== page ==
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Long overdue: Army Corps tackles sea rise and South Florida’s aging drainage system

South Florida’s sprawling flood control system, increasingly unable to handle flood waters worsened by sea level rise and development, is getting a long overdue update.

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At their first public meeting last week the U.S. Army Corps of Engineers asked local governments to weigh in and help define the work that needs to be done.

“If this system was a human,” Miami-Dade County chief bay officer Irela Bague told them, “it would probably be planning retirement right now.”

Authorized in the 1948 Flood Control Act, the network of canals, pumps and drainage features was constructed across 18,000 square miles between the 1940s and 1960s when Florida was mostly agriculture. It only anticipated serving a population of about 2 million.

With a population that’s about four times larger and rising sea levels, parts of the system have already begun to fail.

In Miami-Dade, damaging flood waters from canal discharges are sickening Biscayne Bay, especially at the north end where scientists are investigating fish kills. In Broward County, local canals are backing up because stormwater can’t be released to the regional system, known as the Central and South Florida, or C&SF, project.

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When Tropical Storm Eta crossed South Florida in 2020, higher sea levels meant canal gates that would normally release stormwater were closed about 300% longer, said Carolina Maran, resilience chief for the South Florida Water Management District. The district is now updating its coastal pumps.

“It’s just a really strong confluence of water management pressures that we’re all seeking to manage,” said Broward Resilience Chief Jennifer Jurado. “We’re dealing with increased flood severity, duration, intensity … [and] very severe economic considerations.”

Broward, she said, is particularly vulnerable because two-thirds of the county relies on the larger regional system to prevent flooding. The eastern third, she said, has no organized water management system.

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Because canal gates that control water levels to block saltwater intrusion are located further west, the county’s wellfields are also in greater peril. About 20-square miles of the drinking water aquifer, she said, has already been contaminated by saltwater.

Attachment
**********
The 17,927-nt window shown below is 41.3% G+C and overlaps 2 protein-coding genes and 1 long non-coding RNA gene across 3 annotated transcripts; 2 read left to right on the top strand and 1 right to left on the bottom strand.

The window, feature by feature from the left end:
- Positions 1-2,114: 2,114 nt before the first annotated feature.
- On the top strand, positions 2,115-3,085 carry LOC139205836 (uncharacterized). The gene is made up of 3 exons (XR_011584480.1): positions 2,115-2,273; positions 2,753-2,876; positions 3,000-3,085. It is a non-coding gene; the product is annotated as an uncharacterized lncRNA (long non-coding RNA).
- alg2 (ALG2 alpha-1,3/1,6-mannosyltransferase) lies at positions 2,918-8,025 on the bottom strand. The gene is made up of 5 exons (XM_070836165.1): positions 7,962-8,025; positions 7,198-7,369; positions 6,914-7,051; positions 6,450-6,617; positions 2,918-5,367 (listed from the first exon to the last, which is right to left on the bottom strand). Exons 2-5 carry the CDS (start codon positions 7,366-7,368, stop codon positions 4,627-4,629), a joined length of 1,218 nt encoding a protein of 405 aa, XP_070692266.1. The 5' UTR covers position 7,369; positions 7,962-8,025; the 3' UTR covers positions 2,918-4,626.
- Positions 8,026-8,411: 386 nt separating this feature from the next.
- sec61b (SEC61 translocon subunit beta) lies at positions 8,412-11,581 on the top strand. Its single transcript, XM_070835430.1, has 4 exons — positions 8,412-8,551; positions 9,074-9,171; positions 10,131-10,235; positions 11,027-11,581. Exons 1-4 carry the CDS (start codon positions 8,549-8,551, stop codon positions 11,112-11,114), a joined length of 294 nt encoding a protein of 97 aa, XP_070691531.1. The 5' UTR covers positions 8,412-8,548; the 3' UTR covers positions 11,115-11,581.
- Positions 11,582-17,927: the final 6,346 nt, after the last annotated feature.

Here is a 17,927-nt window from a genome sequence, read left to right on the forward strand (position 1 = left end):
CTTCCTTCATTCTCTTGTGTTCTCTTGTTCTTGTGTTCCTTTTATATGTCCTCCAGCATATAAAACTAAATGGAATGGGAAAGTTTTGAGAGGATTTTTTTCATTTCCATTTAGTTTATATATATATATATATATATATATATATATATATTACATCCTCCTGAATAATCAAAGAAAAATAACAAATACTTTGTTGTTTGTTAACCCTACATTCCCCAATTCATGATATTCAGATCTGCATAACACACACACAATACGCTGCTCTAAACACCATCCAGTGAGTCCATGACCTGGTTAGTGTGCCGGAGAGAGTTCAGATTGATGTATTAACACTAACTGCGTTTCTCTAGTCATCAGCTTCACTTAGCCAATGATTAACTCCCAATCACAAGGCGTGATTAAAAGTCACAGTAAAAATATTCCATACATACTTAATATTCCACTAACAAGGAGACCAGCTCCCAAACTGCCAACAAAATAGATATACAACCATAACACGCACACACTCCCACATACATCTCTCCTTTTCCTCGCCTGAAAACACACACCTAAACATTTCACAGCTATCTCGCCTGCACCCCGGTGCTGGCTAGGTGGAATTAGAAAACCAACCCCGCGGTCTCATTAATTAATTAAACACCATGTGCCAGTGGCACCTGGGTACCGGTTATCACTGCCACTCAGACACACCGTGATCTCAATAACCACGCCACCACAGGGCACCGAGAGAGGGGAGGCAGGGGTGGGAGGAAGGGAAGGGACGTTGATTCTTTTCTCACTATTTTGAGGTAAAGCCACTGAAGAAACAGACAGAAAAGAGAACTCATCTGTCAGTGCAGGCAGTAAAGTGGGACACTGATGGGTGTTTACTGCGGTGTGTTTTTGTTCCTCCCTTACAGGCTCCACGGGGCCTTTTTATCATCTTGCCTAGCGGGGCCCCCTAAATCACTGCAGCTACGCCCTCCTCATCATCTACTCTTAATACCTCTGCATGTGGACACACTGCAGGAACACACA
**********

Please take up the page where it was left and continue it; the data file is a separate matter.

The combination of more intense rainfall and sea rise, both a factor in climate change, have also meant that canal gates during storms need to remain closed more often.

“We’re already seeing the reduced discharge capacity that’s occurring as a result of a high tide event. Not extreme high tide, not a king tide, just high tide,” she said.

Water can’t be released into the regional system because of permitted limits.

“And if we are unable to discharge from … our tertiary to our secondary to these primary canals, everything backs up,” she said.

Congress authorized the study last year as part of the Water Resources Act, after heavy lobbying from Florida’s congressional delegation. In a letter three years ago, they called the update long overdue. The last time Congress authorized a re-examination of the C&SF amid growing concerns of worsening environmental conditions, it led to the 2000 Comprehensive Everglades Restoration Act.

The slow pace of that work has led costs to balloon from original estimates of $8 billion to over $23 billion, with only a handful of projects fully finished. At a Wednesday meeting in the Broward County Commission chambers, officials warned that the latest study needs to set a far brisker speed.

“I have been running around like Chicken Little for four or five years screaming about what you’re talking about,” said commissioner and longtime state legislator Steve Geller.

As flooding worsens, he worries Broward could suffer more than a decade of severe conditions before fixes are constructed.

“There’s going to be … a gap of ten or 15 years between the time that we won’t be able to drain and the time that the Army Corps can complete the project,” he said.

While the system starts in Orlando, Congress only approved a study of the southern end in Miami-Dade, Broward and Palm Beach.